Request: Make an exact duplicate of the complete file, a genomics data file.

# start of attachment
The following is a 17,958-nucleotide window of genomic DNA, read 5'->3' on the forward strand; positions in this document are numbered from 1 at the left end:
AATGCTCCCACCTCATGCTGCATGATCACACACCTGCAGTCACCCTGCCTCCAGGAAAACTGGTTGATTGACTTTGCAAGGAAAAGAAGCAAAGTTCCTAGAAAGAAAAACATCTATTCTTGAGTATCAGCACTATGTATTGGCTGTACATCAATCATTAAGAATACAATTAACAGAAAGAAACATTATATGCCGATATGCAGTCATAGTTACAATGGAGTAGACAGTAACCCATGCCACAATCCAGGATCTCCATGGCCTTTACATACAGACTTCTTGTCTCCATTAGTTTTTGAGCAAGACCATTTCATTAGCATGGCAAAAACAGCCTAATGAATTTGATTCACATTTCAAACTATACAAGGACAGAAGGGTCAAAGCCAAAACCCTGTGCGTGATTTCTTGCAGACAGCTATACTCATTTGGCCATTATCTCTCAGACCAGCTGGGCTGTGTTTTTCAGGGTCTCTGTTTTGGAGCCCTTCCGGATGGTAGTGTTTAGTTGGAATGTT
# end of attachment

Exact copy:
The following is a 17,958-nucleotide window of genomic DNA, read 5'->3' on the forward strand; positions in this document are numbered from 1 at the left end:
AATGCTCCCACCTCATGCTGCATGATCACACACCTGCAGTCACCCTGCCTCCAGGAAAACTGGTTGATTGACTTTGCAAGGAAAAGAAGCAAAGTTCCTAGAAAGAAAAACATCTATTCTTGAGTATCAGCACTATGTATTGGCTGTACATCAATCATTAAGAATACAATTAACAGAAAGAAACATTATATGCCGATATGCAGTCATAGTTACAATGGAGTAGACAGTAACCCATGCCACAATCCAGGATCTCCATGGCCTTTACATACAGACTTCTTGTCTCCATTAGTTTTTGAGCAAGACCATTTCATTAGCATGGCAAAAACAGCCTAATGAATTTGATTCACATTTCAAACTATACAAGGACAGAAGGGTCAAAGCCAAAACCCTGTGCGTGATTTCTTGCAGACAGCTATACTCATTTGGCCATTATCTCTCAGACCAGCTGGGCTGTGTTTTTCAGGGTCTCTGTTTTGGAGCCCTTCCGGATGGTAGTGTTTAGTTGGAATGTT